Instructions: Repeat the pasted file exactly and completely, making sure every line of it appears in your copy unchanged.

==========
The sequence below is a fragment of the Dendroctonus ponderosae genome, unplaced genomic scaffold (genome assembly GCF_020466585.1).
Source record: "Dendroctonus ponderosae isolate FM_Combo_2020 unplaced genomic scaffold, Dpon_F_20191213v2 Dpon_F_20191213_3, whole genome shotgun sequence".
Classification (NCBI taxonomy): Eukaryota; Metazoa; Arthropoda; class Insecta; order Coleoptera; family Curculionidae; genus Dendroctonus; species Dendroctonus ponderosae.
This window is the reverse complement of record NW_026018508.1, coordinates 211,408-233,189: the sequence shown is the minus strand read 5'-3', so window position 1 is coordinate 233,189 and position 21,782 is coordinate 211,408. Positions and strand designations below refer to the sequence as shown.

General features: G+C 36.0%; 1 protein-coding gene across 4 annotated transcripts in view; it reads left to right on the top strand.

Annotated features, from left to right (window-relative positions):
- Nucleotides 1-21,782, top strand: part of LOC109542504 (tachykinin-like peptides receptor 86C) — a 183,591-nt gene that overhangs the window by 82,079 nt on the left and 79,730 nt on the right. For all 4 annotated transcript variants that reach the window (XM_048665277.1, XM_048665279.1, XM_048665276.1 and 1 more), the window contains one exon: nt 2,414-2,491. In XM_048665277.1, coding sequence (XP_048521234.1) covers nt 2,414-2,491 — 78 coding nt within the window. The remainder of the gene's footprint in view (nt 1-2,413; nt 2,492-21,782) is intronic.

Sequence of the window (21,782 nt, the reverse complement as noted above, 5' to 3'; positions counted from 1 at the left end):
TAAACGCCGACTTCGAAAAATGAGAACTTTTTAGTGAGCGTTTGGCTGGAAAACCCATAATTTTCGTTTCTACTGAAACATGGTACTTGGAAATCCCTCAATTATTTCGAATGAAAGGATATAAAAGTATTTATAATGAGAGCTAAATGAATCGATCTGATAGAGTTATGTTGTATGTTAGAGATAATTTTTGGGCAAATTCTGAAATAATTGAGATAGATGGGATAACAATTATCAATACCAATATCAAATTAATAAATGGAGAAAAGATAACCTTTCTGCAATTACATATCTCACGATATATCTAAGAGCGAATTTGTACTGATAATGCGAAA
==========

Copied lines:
The sequence below is a fragment of the Dendroctonus ponderosae genome, unplaced genomic scaffold (genome assembly GCF_020466585.1).
Source record: "Dendroctonus ponderosae isolate FM_Combo_2020 unplaced genomic scaffold, Dpon_F_20191213v2 Dpon_F_20191213_3, whole genome shotgun sequence".
Classification (NCBI taxonomy): Eukaryota; Metazoa; Arthropoda; class Insecta; order Coleoptera; family Curculionidae; genus Dendroctonus; species Dendroctonus ponderosae.
This window is the reverse complement of record NW_026018508.1, coordinates 211,408-233,189: the sequence shown is the minus strand read 5'-3', so window position 1 is coordinate 233,189 and position 21,782 is coordinate 211,408. Positions and strand designations below refer to the sequence as shown.

General features: G+C 36.0%; 1 protein-coding gene across 4 annotated transcripts in view; it reads left to right on the top strand.

Annotated features, from left to right (window-relative positions):
- Nucleotides 1-21,782, top strand: part of LOC109542504 (tachykinin-like peptides receptor 86C) — a 183,591-nt gene that overhangs the window by 82,079 nt on the left and 79,730 nt on the right. For all 4 annotated transcript variants that reach the window (XM_048665277.1, XM_048665279.1, XM_048665276.1 and 1 more), the window contains one exon: nt 2,414-2,491. In XM_048665277.1, coding sequence (XP_048521234.1) covers nt 2,414-2,491 — 78 coding nt within the window. The remainder of the gene's footprint in view (nt 1-2,413; nt 2,492-21,782) is intronic.

Sequence of the window (21,782 nt, the reverse complement as noted above, 5' to 3'; positions counted from 1 at the left end):
TAAACGCCGACTTCGAAAAATGAGAACTTTTTAGTGAGCGTTTGGCTGGAAAACCCATAATTTTCGTTTCTACTGAAACATGGTACTTGGAAATCCCTCAATTATTTCGAATGAAAGGATATAAAAGTATTTATAATGAGAGCTAAATGAATCGATCTGATAGAGTTATGTTGTATGTTAGAGATAATTTTTGGGCAAATTCTGAAATAATTGAGATAGATGGGATAACAATTATCAATACCAATATCAAATTAATAAATGGAGAAAAGATAACCTTTCTGCAATTACATATCTCACGATATATCTAAGAGCGAATTTGTACTGATAATGCGAAA